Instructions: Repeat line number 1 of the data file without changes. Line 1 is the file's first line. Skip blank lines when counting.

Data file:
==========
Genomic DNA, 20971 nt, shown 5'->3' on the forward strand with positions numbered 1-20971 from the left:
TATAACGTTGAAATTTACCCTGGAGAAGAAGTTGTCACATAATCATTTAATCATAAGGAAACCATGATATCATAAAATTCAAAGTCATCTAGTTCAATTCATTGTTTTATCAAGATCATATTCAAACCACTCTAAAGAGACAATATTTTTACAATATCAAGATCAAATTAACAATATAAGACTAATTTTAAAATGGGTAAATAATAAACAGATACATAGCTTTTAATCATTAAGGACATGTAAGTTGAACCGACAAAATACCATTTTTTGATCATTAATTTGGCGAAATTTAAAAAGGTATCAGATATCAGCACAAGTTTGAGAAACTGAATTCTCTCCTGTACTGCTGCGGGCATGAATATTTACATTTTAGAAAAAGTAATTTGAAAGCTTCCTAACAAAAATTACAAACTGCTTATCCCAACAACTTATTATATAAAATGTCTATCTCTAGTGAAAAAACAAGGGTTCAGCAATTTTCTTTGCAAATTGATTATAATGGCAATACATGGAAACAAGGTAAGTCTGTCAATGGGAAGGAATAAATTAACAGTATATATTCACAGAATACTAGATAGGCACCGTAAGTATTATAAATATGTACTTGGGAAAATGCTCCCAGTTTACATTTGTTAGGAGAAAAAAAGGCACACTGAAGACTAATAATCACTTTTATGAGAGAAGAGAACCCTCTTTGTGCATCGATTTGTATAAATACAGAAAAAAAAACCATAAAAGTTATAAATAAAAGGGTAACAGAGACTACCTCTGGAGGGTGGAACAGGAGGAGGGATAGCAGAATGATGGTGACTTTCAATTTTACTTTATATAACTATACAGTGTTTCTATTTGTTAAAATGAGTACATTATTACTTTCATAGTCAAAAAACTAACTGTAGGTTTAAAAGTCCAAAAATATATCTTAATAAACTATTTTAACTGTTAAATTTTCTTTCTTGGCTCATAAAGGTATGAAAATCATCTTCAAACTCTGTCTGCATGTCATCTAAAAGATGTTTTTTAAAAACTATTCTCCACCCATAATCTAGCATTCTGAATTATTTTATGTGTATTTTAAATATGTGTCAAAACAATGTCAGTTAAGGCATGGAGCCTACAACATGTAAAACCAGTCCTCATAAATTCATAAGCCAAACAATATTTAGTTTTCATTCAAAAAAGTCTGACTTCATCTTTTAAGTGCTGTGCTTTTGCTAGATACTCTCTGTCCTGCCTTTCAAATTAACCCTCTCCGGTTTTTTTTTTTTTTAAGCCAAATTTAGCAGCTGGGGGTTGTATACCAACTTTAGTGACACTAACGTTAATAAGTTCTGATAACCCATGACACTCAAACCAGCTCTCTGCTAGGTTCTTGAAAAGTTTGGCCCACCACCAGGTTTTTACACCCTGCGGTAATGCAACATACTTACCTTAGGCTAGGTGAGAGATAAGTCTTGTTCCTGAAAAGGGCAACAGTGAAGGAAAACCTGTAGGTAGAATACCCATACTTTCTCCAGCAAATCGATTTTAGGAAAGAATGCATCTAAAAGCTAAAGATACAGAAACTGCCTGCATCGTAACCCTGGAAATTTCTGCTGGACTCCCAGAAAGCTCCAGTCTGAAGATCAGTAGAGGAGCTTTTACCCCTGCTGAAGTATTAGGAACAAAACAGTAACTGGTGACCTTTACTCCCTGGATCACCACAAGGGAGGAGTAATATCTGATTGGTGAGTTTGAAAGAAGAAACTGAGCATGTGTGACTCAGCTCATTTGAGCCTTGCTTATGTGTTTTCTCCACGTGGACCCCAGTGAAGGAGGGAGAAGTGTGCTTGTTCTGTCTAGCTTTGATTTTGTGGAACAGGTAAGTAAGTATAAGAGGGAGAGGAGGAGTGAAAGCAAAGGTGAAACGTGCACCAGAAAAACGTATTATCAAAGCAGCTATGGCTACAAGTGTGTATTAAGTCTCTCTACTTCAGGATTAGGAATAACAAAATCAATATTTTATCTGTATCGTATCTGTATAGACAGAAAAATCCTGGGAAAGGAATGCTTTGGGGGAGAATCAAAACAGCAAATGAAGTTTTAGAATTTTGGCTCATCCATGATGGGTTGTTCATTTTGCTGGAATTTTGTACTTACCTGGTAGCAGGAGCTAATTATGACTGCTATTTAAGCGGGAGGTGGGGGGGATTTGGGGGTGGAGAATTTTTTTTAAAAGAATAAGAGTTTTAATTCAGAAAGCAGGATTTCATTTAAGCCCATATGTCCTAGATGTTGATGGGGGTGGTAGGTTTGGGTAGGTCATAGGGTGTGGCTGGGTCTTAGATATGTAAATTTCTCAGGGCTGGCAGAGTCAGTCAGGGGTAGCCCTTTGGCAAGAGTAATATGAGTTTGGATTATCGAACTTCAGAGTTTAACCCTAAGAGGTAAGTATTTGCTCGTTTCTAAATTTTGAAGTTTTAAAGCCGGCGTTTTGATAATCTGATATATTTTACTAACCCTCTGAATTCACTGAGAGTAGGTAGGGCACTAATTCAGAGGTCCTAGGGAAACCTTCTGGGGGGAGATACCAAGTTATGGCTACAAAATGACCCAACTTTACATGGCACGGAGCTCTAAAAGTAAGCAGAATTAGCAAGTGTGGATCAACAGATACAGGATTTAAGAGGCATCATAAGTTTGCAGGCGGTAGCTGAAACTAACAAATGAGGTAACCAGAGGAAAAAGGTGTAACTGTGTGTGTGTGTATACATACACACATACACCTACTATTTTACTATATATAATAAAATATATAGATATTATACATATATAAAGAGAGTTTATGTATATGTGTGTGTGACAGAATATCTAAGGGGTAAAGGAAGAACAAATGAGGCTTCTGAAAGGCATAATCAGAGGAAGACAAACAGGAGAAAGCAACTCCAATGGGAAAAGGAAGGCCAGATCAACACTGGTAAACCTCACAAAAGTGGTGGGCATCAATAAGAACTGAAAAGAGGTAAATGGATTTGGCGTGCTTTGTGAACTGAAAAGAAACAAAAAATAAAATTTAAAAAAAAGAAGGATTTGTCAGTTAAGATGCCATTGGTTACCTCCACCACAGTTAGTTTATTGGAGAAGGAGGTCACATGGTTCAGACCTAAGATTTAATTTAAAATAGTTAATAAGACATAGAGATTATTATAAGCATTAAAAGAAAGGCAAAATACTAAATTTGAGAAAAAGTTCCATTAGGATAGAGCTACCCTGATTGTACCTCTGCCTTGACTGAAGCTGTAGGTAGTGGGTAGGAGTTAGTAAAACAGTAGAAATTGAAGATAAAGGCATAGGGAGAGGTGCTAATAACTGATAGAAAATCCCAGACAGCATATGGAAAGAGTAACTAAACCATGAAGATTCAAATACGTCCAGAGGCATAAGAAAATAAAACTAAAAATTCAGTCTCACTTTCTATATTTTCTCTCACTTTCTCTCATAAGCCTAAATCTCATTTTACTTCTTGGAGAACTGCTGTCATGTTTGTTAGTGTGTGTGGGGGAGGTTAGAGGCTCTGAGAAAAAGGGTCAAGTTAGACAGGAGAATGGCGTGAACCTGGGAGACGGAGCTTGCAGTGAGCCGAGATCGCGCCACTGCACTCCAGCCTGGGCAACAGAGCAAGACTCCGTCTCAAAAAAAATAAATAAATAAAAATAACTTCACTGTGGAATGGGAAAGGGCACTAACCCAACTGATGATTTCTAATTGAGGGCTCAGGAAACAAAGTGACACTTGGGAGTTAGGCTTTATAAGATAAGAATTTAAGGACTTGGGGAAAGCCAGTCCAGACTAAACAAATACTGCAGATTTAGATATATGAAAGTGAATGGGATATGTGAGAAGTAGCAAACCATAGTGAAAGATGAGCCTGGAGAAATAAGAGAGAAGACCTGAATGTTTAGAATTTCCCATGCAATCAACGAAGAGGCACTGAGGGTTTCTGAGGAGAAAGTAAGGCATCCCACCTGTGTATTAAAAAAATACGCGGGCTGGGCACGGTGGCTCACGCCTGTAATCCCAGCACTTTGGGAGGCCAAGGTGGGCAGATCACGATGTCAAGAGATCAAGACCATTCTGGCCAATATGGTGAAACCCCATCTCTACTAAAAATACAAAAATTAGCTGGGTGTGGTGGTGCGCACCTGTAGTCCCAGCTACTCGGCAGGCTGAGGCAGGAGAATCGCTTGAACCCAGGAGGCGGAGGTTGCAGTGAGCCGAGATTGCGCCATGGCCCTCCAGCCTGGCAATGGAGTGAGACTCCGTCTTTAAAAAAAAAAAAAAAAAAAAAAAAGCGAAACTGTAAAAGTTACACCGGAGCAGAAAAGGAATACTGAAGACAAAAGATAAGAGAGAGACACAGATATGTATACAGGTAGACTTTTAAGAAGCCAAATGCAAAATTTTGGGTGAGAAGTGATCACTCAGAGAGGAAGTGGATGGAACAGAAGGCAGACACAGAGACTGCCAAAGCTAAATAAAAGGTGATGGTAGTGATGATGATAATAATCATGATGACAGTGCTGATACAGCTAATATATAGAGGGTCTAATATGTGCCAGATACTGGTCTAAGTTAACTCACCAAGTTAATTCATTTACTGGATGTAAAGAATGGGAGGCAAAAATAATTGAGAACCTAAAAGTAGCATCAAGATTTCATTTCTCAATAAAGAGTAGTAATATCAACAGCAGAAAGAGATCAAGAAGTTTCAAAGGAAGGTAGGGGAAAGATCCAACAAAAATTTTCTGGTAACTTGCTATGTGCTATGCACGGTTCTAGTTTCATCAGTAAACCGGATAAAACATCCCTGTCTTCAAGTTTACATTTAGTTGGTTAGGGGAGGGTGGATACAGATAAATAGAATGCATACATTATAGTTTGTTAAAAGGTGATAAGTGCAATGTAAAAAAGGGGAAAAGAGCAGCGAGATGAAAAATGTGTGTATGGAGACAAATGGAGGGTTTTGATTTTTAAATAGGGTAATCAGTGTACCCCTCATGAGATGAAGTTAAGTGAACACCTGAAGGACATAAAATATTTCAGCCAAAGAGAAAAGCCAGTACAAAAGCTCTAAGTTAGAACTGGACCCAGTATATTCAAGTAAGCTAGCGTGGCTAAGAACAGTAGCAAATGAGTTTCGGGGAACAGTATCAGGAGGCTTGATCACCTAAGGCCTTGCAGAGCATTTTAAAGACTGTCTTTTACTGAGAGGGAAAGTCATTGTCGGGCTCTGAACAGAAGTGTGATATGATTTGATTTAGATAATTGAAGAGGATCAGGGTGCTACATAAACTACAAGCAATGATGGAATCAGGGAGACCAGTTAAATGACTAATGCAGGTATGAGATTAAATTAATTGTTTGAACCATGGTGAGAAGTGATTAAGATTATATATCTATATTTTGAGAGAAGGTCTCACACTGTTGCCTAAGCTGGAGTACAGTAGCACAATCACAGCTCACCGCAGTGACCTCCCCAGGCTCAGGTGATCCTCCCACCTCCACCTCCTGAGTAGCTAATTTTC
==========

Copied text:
Genomic DNA, 20971 nt, shown 5'->3' on the forward strand with positions numbered 1-20971 from the left: